I thought physics was the most hubristic scientific discipline of them all, but I may have to revise that assessment. Last week I was sent another of those papers published in archiv, the physics repository, making grand pronouncements about evolution, and I made the mistake of simply dismissing it on twitter — it was simply too ridiculous to post about. But now io9 has picked it up, and more people are clamoring at me to explain it.
Jebus, it’s terrible.
Here’s what Sharov and Gordon claim:
An extrapolation of the genetic complexity of organisms to earlier times suggests that life began before the Earth was formed. Life may have started from systems with single heritable elements that are functionally equivalent to a nucleotide. The genetic complexity, roughly measured by the number of non-redundant functional nucleotides, is expected to have grown exponentially due to several positive feedback factors: gene cooperation, duplication of genes with their subsequent specialization, and emergence of novel functional niches associated with existing genes. Linear regression of genetic complexity on a log scale extrapolated back to just one base pair suggests the time of the origin of life 9.7 billion years ago. This cosmic time scale for the evolution of life has important consequences: life took ca. 5 billion years to reach the complexity of bacteria; the environments in which life originated and evolved to the prokaryote stage may have been quite different from those envisaged on Earth; there was no intelligent life in our universe prior to the origin of Earth, thus Earth could not have been deliberately seeded with life by intelligent aliens; Earth was seeded by panspermia; experimental replication of the origin of life from scratch may have to emulate many cumulative rare events; and the Drake equation for guesstimating the number of civilizations in the universe is likely wrong, as intelligent life has just begun appearing in our universe. Evolution of advanced organisms has accelerated via development of additional information-processing systems: epigenetic memory, primitive mind, multicellular brain, language, books, computers, and Internet. As a result the doubling time of complexity has reached ca. 20 years. Finally, we discuss the issue of the predicted technological singularity and give a biosemiotics perspective on the increase of complexity.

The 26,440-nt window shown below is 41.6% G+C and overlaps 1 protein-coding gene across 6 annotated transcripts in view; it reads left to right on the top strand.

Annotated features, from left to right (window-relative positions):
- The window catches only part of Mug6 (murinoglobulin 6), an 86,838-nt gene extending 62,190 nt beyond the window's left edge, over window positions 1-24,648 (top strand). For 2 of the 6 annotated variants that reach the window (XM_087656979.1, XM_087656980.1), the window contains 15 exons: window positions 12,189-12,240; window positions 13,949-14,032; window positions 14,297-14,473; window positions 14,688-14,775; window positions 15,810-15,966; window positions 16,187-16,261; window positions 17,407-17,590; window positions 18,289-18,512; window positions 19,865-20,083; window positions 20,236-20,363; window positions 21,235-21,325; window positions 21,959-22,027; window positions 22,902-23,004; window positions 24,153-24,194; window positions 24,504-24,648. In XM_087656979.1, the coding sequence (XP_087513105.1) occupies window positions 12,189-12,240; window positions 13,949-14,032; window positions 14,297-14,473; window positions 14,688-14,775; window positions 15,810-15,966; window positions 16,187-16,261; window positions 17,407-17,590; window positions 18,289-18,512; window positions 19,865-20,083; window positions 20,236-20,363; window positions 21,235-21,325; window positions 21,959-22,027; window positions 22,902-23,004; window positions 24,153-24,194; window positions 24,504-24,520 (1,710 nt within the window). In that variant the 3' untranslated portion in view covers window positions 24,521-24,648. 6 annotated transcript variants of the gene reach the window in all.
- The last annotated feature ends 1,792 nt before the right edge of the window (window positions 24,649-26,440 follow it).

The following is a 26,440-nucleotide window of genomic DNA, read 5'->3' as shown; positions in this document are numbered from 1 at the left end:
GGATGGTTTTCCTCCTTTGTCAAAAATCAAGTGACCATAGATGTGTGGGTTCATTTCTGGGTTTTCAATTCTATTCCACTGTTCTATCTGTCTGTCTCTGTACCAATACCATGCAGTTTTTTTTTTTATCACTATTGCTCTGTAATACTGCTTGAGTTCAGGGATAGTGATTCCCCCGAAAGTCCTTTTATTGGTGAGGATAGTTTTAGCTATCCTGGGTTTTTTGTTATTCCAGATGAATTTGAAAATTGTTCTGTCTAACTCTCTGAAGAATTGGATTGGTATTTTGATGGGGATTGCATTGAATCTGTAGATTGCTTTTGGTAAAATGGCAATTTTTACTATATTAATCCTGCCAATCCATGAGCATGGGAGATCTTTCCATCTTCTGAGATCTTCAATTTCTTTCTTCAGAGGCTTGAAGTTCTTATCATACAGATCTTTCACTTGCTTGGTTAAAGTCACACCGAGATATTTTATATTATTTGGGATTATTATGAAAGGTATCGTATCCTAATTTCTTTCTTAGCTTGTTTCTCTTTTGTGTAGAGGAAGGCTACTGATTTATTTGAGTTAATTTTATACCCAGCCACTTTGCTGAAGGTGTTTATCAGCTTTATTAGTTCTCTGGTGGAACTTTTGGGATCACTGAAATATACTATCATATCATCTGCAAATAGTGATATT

Life originated 9.7 billion years ago, huh? Maybe 13 billion plus years ago? I didn’t even have to read the paper: I predicted that there would be a certain graph in it, opened it up, scanned to Figure 1, and there it was.
We’re done. Anyone else see the problem?
They cherrypicked their data points. They didn’t include lungfish, ferns, onions, or some protists because that would totally undermine their premise; those are contemporary organisms with much larger genomes than mammals’, and their shallow, stupid exercise in curve-fitting would have flopped miserably. It’s a great example of garbage in, garbage out.
There’s another figure, in which they slap their ‘origin of life’ numbers on a diagram of the history of the universe. Very convincing. I could also stick a label on such an image and show the ‘origin of clowns’ at the time of the Big Bang. It wouldn’t make it scientific, though.
Do they have any other evidence to support their claim? No, not one bit. Most of the paper is a handwavey summary of various models of abiogenesis, with no effort to be quantitative…except for their quantitative claim on the basis of one fudged graph that life originated over 9 billion years ago. There’s also some weird stuff about biosemiotics, which they use to argue for goals and meaning in evolution. It seems to be a popular term among creationists, and what little I’ve read on it from marginally more credible sources makes it look like nonsense.
That graph, though, just kills it. At least try to respect the larger data set, will ya, guys?
This was published in archiv, probably to escape the restrictions of peer review (i.e., slip some bullshit under the door), and really, I read that and thought, “physicists, again?” But then I looked closer at the authors. I am so ashamed.
Alexei A. Sharov, Ph.D.
Staff Scientist, Laboratory of Genetics
National Institute on Aging (NIA/NIH)
Richard Gordon, Ph.D.
Theoretical Biologist, Embryogenesis Center
Gulf Specimen Marine Laboratory
They’re biologists of some sort. Now I have to crawl off in embarrassment for my discipline.